Duplicating an Old Configuration

One issue that crops up repeatedly when configuring a kernel is how to transfer a working kernel configuration to a new kernel. If you've already compiled a kernel once, or if you've installed your distribution's kernel source and want to duplicate that configuration in a new kernel, follow these steps:

1. Copy the .config file from the old kernel's source code directory to the new kernel's source code directory.

2. Type make oldconfig. This command works much like make config, except that it asks only about options that are supported by the new kernel but that aren't present in the .config file—that is, new options.

If you're uncertain about any of the new options, make a note about them and, when the make oldconfig process finishes, type make menuconfig or make xconfig and examine the help text for the option to help you decide whether to include it.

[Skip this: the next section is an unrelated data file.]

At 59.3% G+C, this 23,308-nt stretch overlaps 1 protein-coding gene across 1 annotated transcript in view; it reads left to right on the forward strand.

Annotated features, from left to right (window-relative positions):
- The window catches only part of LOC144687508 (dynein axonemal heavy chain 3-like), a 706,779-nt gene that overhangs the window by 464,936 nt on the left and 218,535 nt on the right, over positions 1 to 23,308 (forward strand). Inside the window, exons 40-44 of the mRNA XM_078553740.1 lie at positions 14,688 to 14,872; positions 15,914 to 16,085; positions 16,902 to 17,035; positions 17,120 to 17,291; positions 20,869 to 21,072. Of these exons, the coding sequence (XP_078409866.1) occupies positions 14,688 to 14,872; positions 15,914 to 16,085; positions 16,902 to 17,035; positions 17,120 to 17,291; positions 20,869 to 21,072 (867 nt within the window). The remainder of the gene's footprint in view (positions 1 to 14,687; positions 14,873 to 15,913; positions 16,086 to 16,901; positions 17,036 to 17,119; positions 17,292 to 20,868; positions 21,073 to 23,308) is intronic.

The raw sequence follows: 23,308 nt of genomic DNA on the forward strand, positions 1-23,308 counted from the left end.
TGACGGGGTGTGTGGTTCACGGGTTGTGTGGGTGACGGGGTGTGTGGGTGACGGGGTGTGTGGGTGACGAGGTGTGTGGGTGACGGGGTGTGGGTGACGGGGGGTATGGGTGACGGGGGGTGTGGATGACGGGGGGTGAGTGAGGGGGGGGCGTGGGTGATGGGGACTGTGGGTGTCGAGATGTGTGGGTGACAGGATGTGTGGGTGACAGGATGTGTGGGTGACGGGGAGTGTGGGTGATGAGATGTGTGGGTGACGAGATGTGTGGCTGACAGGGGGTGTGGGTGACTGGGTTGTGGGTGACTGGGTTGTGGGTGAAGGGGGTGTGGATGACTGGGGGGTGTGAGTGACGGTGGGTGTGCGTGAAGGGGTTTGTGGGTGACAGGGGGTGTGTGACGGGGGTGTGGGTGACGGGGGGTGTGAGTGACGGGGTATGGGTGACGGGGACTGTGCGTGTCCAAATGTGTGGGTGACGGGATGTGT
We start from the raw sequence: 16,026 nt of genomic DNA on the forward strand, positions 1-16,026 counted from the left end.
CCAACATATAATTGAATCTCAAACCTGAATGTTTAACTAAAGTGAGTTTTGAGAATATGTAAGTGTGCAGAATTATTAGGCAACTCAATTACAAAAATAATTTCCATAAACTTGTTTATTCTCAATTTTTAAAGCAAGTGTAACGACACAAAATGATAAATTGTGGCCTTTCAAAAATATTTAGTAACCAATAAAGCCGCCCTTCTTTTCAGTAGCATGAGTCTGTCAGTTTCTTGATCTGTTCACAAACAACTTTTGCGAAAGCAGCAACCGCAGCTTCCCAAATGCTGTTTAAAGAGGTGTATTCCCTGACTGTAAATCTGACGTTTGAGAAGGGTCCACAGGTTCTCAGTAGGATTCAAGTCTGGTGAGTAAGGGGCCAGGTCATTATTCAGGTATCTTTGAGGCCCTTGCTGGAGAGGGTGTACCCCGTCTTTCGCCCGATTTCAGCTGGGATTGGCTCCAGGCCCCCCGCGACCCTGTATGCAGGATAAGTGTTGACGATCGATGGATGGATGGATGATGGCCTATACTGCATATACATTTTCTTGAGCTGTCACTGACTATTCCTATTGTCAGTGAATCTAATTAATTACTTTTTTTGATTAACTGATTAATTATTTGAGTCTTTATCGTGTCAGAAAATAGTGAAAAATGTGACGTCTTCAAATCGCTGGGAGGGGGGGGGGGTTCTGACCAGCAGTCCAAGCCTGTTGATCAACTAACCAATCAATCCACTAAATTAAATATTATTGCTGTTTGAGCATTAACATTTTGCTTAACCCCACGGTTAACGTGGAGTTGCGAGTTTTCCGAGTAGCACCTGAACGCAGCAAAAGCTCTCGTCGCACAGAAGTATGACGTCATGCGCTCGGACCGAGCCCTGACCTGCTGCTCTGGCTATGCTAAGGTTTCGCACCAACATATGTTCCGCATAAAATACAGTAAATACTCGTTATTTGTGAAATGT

This procedure can greatly simplify configuring a new kernel if you've already configured an earlier kernel. The best feature of this procedure is that it reduces the odds of a configuration error creeping into the process—you're less likely to overlook a critical option while re-creating a configuration when you use this process, compared to using make config or some other conventional configuration process.

Duplicating the old configuration works best when you're moving between kernels that are not too different in version number. For instance, moving between kernels that differ by just one or two in their final (c) numbers is likely to work well and produce very few prompts. Moving between more widely separated numbers, such as a 2.0.x kernel and a 2.5.x kernel, will produce a huge number of prompts for new options. Performing such a transfer might conceivably produce a configuration that doesn't work, particularly if some of the new options are critical for your system but you pick the wrong value.

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